The Governor’s Office of Economic Development offers us more fun with numbers with their new and improved Real Wage Calculator. This nifty little tool, touted in GOED’s 2014 Annual Report, tells you how far your salary will stretch in locales all across the country compared with your after-tax purchasing power here in South Dakota.
The National Education Association just released its latest assessment of national teacher salaries and other education statistics. (Yes, we’re still last.) It’s mash-up time!
NEA reports the following teacher salaries by state for the 2013–2014 school year:
Punch those salaries into GOED’s Real Wage Calculator, and how much purchasing power do teachers in non-metro South Dakota, North Dakota, and Minnesota have?
Let me spare you some screen shots and do a full regional comparison of the NEA’s posted average teaching salaries with the after-tax purchasing power GOED says those salaries would produce in each state’s rural areas and in each state’s largest metro:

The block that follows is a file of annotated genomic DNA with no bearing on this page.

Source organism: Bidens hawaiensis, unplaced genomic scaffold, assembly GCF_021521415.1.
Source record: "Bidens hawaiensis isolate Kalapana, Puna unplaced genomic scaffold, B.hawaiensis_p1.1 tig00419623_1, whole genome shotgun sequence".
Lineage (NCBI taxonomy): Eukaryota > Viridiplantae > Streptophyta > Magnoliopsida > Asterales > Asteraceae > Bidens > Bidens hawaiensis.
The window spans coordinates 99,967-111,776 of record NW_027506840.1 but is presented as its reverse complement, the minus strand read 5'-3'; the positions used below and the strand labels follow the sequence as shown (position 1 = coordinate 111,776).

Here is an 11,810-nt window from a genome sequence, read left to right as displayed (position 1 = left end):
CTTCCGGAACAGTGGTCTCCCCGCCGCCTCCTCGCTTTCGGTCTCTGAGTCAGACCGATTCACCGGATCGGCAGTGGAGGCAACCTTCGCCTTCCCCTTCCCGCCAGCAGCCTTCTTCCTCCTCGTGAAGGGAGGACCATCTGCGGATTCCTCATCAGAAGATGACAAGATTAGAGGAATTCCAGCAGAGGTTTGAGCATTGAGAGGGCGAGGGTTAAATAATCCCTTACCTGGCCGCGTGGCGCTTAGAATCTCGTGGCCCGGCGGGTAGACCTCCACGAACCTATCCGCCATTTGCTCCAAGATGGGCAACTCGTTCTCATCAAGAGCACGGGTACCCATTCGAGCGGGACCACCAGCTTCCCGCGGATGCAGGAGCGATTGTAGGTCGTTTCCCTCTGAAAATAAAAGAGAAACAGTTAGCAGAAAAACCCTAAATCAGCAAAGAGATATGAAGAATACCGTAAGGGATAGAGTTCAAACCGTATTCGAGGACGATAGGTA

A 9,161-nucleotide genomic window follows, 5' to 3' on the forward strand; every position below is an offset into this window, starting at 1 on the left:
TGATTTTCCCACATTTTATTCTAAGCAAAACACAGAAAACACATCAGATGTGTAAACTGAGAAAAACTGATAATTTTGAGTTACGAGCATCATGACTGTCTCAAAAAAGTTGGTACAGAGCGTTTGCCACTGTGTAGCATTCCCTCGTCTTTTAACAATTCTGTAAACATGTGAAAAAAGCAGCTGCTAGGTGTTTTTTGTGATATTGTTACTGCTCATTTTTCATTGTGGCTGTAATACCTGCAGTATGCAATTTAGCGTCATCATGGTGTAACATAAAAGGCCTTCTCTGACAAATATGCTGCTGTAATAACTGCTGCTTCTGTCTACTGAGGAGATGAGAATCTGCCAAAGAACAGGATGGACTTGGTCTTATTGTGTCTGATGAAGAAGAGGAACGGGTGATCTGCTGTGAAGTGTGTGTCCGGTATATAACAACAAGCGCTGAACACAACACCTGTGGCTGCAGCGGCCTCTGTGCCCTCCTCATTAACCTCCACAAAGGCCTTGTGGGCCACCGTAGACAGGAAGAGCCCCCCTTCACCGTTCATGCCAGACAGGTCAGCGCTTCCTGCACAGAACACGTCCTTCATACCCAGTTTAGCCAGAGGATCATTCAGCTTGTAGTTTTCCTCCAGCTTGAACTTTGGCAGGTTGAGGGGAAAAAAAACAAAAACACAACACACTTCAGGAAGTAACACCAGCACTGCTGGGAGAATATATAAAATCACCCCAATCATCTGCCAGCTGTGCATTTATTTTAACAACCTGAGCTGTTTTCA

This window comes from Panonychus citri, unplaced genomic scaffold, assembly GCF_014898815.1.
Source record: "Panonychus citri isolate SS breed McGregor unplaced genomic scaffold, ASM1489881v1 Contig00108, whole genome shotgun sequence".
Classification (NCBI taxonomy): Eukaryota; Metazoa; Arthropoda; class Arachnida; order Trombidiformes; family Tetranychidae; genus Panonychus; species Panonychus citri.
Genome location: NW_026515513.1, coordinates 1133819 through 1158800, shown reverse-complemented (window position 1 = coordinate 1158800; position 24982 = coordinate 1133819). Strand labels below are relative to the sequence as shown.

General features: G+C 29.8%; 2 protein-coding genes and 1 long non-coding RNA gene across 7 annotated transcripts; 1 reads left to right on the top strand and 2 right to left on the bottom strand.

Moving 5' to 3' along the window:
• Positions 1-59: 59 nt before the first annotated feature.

|State||avg teacher salary||non-metro after-tax purchasing power||biggest metro after-tax purchasing power|
On straight salary, South Dakota teachers earn $11,888 less each year than the surrounding six-state average. On purchasing power averaged across all neighboring states, non-metro teachers give up $5,618 each year to teach in South Dakota; metro teachers give up $6,150. Multiply that out over 30 years in teaching, and a South Dakota teacher gives up a whole house.
File this post as Exhibit #1 in the Blue Ribbon Task Force on Teachers and Students docket on South Dakota’s teacher shortage.
Update 13:14 CDT: I have updated figures in the chart for Iowa, Nebraska, Wyoming, and Montana and revised the averages given in the penultimate paragraph.